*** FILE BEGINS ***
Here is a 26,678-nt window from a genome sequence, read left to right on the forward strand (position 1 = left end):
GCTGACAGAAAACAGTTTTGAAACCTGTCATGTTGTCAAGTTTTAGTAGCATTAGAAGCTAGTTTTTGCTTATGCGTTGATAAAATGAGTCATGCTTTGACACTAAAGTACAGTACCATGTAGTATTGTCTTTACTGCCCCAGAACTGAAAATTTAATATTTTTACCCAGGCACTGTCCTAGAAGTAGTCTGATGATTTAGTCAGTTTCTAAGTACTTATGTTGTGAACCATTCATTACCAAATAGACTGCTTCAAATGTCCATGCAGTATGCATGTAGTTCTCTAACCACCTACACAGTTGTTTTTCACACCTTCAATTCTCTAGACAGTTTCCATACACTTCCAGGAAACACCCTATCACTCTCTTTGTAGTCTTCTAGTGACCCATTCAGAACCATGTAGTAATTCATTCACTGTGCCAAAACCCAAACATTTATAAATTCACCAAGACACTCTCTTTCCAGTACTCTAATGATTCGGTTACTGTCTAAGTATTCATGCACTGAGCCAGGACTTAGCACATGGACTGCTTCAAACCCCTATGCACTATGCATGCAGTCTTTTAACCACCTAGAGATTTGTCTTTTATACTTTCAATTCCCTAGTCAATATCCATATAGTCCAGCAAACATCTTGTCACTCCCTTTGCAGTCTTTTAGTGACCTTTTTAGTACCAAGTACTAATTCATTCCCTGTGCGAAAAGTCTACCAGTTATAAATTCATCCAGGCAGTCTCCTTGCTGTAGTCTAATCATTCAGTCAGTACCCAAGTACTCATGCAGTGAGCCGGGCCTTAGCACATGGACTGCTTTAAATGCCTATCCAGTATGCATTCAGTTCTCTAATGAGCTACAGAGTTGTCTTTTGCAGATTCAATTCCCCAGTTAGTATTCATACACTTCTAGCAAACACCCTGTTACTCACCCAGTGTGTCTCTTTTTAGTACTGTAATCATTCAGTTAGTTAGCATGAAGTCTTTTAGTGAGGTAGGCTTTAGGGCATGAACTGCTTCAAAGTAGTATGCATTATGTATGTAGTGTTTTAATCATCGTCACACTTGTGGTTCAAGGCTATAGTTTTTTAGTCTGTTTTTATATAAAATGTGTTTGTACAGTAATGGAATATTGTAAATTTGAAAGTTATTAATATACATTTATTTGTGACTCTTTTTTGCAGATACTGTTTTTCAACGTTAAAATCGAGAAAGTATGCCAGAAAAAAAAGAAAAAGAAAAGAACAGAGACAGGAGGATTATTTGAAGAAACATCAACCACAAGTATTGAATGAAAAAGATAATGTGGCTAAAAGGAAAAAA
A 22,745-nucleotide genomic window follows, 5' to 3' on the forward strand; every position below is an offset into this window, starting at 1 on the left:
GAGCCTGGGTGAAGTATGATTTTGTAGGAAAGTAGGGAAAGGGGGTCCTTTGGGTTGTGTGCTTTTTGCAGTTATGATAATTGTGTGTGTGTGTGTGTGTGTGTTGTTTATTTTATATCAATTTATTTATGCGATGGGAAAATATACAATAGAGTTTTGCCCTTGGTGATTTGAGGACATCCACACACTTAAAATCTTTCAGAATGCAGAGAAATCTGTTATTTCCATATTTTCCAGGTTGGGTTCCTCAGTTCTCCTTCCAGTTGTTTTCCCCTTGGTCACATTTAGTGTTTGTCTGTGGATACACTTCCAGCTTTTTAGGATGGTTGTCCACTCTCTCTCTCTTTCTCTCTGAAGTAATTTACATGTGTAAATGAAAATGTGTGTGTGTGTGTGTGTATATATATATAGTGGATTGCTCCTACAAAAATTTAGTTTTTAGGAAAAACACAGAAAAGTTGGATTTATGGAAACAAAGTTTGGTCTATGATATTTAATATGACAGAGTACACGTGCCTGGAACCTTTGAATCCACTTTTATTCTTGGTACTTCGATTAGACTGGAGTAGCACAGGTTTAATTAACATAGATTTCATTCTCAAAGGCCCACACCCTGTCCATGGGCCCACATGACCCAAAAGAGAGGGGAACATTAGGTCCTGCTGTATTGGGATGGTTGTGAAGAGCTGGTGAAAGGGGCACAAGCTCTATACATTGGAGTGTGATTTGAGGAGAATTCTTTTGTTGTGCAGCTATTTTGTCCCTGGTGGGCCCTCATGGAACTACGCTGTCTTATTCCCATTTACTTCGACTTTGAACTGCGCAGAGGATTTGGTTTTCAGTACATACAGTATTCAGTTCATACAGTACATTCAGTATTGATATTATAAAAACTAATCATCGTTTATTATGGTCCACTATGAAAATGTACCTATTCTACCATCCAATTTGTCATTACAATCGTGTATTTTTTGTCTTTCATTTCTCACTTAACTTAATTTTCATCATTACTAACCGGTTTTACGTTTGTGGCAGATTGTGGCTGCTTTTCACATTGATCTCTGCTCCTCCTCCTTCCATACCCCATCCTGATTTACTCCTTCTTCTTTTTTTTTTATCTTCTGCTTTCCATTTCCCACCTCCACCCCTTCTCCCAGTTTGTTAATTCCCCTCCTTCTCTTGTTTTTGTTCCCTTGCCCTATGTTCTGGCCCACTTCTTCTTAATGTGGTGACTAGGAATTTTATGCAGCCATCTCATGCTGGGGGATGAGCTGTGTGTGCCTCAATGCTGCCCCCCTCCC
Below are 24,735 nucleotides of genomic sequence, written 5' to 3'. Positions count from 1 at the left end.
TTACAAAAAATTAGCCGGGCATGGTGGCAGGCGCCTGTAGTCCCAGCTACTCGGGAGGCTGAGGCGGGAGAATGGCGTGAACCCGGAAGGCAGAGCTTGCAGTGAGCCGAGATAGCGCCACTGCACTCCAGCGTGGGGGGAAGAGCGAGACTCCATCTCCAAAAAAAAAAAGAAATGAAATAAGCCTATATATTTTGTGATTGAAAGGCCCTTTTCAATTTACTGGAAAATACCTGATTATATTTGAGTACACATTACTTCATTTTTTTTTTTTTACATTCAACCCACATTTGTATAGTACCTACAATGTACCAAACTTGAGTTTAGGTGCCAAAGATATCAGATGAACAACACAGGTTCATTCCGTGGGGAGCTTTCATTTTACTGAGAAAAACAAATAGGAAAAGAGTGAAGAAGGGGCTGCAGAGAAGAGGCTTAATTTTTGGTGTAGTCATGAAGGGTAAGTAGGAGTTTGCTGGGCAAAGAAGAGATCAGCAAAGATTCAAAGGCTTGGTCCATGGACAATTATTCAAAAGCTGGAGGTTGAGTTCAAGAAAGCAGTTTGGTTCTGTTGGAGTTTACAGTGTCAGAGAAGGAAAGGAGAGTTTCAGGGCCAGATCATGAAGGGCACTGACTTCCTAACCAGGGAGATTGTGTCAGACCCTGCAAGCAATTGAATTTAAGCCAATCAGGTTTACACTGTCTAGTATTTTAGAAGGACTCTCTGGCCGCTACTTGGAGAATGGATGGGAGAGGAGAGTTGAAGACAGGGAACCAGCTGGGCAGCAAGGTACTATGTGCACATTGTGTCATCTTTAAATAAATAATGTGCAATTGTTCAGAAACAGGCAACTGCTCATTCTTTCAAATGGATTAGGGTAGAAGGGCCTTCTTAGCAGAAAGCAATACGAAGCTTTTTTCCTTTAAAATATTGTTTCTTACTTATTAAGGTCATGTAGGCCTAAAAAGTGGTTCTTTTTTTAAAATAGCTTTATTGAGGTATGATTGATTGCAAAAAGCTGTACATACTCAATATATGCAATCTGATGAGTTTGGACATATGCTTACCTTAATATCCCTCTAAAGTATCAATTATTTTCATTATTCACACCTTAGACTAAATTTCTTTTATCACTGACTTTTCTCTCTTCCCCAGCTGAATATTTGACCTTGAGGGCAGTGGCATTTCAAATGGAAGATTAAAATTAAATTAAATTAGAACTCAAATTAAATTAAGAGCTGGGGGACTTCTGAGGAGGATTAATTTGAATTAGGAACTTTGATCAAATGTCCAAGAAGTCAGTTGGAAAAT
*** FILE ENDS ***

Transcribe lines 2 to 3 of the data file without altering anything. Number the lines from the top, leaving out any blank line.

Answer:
GCTGACAGAAAACAGTTTTGAAACCTGTCATGTTGTCAAGTTTTAGTAGCATTAGAAGCTAGTTTTTGCTTATGCGTTGATAAAATGAGTCATGCTTTGACACTAAAGTACAGTACCATGTAGTATTGTCTTTACTGCCCCAGAACTGAAAATTTAATATTTTTACCCAGGCACTGTCCTAGAAGTAGTCTGATGATTTAGTCAGTTTCTAAGTACTTATGTTGTGAACCATTCATTACCAAATAGACTGCTTCAAATGTCCATGCAGTATGCATGTAGTTCTCTAACCACCTACACAGTTGTTTTTCACACCTTCAATTCTCTAGACAGTTTCCATACACTTCCAGGAAACACCCTATCACTCTCTTTGTAGTCTTCTAGTGACCCATTCAGAACCATGTAGTAATTCATTCACTGTGCCAAAACCCAAACATTTATAAATTCACCAAGACACTCTCTTTCCAGTACTCTAATGATTCGGTTACTGTCTAAGTATTCATGCACTGAGCCAGGACTTAGCACATGGACTGCTTCAAACCCCTATGCACTATGCATGCAGTCTTTTAACCACCTAGAGATTTGTCTTTTATACTTTCAATTCCCTAGTCAATATCCATATAGTCCAGCAAACATCTTGTCACTCCCTTTGCAGTCTTTTAGTGACCTTTTTAGTACCAAGTACTAATTCATTCCCTGTGCGAAAAGTCTACCAGTTATAAATTCATCCAGGCAGTCTCCTTGCTGTAGTCTAATCATTCAGTCAGTACCCAAGTACTCATGCAGTGAGCCGGGCCTTAGCACATGGACTGCTTTAAATGCCTATCCAGTATGCATTCAGTTCTCTAATGAGCTACAGAGTTGTCTTTTGCAGATTCAATTCCCCAGTTAGTATTCATACACTTCTAGCAAACACCCTGTTACTCACCCAGTGTGTCTCTTTTTAGTACTGTAATCATTCAGTTAGTTAGCATGAAGTCTTTTAGTGAGGTAGGCTTTAGGGCATGAACTGCTTCAAAGTAGTATGCATTATGTATGTAGTGTTTTAATCATCGTCACACTTGTGGTTCAAGGCTATAGTTTTTTAGTCTGTTTTTATATAAAATGTGTTTGTACAGTAATGGAATATTGTAAATTTGAAAGTTATTAATATACATTTATTTGTGACTCTTTTTTGCAGATACTGTTTTTCAACGTTAAAATCGAGAAAGTATGCCAGAAAAAAAAGAAAAAGAAAAGAACAGAGACAGGAGGATTATTTGAAGAAACATCAACCACAAGTATTGAATGAAAAAGATAATGTGGCTAAAAGGAAAAAA
A 22,745-nucleotide genomic window follows, 5' to 3' on the forward strand; every position below is an offset into this window, starting at 1 on the left: